Derek: After commissioning in May of í09, I began a rigorous two-year pipeline to join the Navy Explosive Ordnance Disposal community. I was then assigned to EOD Mobile Unit 11 in San Diego, California where I am the Platoon Officer in Charge of the finest men our military has to offer. As Platoon OIC, I am responsible for preparing and leading my men into harms way to defeat any types of explosives from basic IEDs to chemical and biological warfare. Leading these men who have such a wealth of knowledge on top of a crisp professional character is one of the most rewarding experiences. For a better look at what we do, visit this link: http://www.youtube.com/watch?v=hJULlxAR1GY
ST: Do you expect you to serve in active combat zones?
Derek: My platoon and I are scheduled to deploy in the upcoming months however I will refrain from discussing where.
ST: The armed forces has a pretty stellar history of producing highly competitive triathletes, what accounts for that?
Derek: The armed forces has always been a strong component on fitness. Besides some of the sportís founders having ties to the military, specific communities like EOD, highly value fitness. While you can be the smartest technician in the world, if you donít have the physical capabilities to run fast, swim long distances, and keep going into the dark hours of the night, you wonít cut it. Triathlon naturally is an easy transition for most of those guys and is looked highly upon in almost every branch of the military.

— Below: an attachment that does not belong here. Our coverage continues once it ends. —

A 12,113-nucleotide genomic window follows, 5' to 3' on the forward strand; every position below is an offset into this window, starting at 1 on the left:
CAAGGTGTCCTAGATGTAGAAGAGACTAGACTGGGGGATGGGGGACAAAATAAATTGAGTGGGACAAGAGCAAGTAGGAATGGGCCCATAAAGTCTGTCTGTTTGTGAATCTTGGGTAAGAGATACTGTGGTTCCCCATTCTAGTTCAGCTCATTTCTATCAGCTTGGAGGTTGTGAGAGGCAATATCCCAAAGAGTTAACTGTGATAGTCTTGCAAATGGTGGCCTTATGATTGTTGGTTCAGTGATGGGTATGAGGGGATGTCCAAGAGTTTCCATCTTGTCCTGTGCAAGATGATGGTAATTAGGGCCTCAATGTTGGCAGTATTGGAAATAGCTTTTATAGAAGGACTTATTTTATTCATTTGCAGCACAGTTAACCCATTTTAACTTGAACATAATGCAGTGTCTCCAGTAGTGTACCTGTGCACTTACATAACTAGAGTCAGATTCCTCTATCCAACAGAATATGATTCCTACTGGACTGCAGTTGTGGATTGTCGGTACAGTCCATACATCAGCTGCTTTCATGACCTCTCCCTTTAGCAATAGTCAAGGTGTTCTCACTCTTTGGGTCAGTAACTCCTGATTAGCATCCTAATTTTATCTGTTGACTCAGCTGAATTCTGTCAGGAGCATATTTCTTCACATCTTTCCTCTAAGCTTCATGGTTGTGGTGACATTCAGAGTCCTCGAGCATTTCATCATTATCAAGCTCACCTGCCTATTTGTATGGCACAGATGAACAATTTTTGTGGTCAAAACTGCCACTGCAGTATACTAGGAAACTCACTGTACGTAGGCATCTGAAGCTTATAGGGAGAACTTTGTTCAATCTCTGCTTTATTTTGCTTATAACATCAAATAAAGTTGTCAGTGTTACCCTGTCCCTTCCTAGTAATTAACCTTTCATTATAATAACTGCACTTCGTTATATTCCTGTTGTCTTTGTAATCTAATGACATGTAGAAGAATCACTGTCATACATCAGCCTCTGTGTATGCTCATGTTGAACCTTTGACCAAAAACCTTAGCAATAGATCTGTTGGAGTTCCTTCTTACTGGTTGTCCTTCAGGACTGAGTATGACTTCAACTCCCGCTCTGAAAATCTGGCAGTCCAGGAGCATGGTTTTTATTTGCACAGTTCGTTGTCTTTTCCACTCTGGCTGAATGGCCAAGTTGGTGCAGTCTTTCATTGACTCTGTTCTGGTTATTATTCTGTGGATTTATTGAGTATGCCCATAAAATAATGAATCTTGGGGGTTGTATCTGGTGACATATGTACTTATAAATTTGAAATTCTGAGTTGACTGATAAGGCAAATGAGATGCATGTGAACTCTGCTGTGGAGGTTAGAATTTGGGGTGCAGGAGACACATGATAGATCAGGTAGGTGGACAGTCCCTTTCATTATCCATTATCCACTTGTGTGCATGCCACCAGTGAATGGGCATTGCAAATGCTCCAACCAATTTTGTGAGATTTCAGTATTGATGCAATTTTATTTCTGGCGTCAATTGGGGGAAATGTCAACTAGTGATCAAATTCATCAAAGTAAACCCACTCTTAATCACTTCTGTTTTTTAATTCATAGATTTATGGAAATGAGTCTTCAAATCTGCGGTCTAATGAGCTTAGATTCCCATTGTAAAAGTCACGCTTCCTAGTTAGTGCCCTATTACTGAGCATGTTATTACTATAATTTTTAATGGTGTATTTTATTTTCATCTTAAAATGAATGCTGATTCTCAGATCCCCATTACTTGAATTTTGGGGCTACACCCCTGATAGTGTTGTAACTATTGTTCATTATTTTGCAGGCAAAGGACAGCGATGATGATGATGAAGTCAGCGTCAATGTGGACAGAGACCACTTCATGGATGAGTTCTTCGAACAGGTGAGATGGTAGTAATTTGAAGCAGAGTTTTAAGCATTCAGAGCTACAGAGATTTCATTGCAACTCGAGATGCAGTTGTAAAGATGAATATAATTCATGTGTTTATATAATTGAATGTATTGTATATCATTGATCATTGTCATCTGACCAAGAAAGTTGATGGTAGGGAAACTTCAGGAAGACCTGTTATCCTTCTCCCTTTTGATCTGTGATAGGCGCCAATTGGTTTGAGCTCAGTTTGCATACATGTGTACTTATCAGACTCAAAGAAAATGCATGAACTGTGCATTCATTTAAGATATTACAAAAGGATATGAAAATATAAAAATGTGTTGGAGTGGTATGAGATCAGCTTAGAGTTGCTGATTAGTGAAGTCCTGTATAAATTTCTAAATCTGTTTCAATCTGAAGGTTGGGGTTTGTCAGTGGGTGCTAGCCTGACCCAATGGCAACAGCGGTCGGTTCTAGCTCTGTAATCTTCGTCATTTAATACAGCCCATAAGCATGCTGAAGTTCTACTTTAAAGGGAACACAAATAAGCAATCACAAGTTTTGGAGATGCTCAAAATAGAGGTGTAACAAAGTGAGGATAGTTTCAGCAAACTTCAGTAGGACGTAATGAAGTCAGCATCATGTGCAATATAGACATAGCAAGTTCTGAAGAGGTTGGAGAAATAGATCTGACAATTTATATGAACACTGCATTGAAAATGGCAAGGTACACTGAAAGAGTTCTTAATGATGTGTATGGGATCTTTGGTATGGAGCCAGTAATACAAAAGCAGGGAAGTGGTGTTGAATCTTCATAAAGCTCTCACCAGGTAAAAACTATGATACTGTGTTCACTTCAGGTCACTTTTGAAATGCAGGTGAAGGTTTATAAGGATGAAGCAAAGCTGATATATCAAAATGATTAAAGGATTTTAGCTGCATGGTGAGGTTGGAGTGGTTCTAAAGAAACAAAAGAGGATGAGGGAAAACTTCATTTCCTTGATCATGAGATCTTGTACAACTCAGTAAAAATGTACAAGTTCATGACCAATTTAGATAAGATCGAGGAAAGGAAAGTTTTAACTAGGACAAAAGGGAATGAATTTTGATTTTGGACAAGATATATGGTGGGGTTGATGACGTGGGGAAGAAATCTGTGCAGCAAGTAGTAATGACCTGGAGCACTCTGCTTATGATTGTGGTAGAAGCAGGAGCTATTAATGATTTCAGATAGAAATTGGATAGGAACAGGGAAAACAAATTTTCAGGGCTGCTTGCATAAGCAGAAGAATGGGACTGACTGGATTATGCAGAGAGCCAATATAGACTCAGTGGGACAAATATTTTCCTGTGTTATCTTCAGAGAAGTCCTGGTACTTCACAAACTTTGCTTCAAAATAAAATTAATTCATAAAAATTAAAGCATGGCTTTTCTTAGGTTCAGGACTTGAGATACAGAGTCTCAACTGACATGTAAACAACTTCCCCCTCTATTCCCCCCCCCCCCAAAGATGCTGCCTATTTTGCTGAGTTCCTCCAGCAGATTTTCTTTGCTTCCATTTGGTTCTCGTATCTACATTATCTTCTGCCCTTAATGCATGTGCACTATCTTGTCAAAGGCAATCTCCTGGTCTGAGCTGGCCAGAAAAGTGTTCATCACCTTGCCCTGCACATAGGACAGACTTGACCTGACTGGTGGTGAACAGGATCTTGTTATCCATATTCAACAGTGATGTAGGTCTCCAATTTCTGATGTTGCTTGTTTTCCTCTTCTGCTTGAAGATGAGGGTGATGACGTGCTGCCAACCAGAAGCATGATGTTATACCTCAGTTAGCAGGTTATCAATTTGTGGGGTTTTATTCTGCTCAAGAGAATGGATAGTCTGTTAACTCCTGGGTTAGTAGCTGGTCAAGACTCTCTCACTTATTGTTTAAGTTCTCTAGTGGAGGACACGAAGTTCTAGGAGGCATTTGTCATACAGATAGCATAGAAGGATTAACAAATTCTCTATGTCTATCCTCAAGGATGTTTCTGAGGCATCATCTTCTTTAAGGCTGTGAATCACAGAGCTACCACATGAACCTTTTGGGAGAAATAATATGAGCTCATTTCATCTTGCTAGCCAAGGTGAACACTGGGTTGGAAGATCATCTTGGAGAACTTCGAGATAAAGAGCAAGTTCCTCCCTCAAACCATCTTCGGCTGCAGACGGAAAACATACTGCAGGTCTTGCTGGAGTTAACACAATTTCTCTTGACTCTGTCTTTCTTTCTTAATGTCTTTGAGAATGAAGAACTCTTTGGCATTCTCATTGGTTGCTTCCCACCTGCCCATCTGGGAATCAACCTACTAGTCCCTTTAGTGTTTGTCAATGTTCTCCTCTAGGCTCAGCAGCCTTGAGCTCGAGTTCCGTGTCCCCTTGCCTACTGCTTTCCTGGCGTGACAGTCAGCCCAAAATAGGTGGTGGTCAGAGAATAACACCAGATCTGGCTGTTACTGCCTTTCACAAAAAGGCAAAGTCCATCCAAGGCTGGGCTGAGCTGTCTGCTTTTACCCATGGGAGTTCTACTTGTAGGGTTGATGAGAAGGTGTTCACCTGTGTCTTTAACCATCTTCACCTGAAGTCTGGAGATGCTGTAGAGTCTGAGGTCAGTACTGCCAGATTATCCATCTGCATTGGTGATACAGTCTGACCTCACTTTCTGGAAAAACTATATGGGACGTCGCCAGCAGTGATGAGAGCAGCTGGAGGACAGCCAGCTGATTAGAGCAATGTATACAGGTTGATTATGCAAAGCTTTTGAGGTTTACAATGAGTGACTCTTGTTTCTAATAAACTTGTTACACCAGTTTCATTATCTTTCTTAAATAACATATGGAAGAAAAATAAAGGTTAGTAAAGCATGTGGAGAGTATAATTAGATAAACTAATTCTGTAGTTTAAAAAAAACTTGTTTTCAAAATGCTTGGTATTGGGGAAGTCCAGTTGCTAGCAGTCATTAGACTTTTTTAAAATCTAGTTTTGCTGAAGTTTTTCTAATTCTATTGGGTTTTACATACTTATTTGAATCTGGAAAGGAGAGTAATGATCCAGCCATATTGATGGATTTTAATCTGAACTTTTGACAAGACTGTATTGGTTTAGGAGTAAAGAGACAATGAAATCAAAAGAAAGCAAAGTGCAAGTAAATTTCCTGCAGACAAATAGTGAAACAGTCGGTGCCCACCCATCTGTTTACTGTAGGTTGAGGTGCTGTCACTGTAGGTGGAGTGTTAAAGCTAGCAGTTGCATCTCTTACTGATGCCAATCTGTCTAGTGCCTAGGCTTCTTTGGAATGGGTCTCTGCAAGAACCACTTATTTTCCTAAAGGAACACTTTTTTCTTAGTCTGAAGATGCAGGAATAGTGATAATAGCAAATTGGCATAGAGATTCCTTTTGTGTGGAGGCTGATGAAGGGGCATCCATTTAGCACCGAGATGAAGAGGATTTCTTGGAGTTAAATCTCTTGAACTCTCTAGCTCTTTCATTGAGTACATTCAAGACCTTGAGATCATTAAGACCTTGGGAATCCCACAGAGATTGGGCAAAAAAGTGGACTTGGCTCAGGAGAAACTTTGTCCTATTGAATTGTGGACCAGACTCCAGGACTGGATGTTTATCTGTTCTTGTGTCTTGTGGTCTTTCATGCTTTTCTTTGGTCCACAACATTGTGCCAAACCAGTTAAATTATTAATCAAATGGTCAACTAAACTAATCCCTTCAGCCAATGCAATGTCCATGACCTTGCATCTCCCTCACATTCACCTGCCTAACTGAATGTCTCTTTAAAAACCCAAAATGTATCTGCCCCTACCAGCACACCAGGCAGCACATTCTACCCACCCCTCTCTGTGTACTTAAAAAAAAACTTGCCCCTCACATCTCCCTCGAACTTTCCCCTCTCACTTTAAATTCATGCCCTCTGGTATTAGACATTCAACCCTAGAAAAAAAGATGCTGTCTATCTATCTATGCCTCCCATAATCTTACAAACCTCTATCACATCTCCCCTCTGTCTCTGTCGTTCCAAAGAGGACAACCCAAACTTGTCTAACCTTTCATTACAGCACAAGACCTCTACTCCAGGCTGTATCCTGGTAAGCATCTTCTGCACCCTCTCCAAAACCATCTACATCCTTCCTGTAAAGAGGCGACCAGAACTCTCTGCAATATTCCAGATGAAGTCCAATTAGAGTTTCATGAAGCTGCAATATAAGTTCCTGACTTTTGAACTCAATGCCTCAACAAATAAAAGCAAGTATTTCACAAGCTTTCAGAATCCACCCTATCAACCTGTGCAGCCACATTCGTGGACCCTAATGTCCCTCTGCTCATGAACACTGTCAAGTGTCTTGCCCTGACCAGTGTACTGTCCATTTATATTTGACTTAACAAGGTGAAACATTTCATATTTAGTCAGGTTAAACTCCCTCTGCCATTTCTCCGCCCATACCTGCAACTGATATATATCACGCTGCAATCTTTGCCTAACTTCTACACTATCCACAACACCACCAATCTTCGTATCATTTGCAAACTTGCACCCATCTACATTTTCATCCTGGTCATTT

ST: Where does your work/life/triathlon balance lie right now?
Derek: As OIC of my platoon, by far my men come first. As an officer, my job is to look out after them and make sure they are my number one priority. Naturally, some stuff like triathlon has to be cut back. However, over all these years Iíve become very good at time management. While my schedule isnít ideal, often 0445 wake ups for swimming, if you have the drive you can always make time.
ST: Can you describe the feeling you get from representing the US Armed Forces at international events.
Derek: Representing the US Armed Forces on the professional level nationally and internationally is an extremely humbling experience. Wearing USA on my chest is something Iíve always dreamed of and hopefully one day will be able to do in the Olympics. However, behind the words ĎUSAí are the men and women that gave up their lives for our country. Every day when I go into work I see the names of fallen EOD techs who have gone before me. Every time I toe the line with USA and the EOD ďcrabĒ on my chest, I race for them.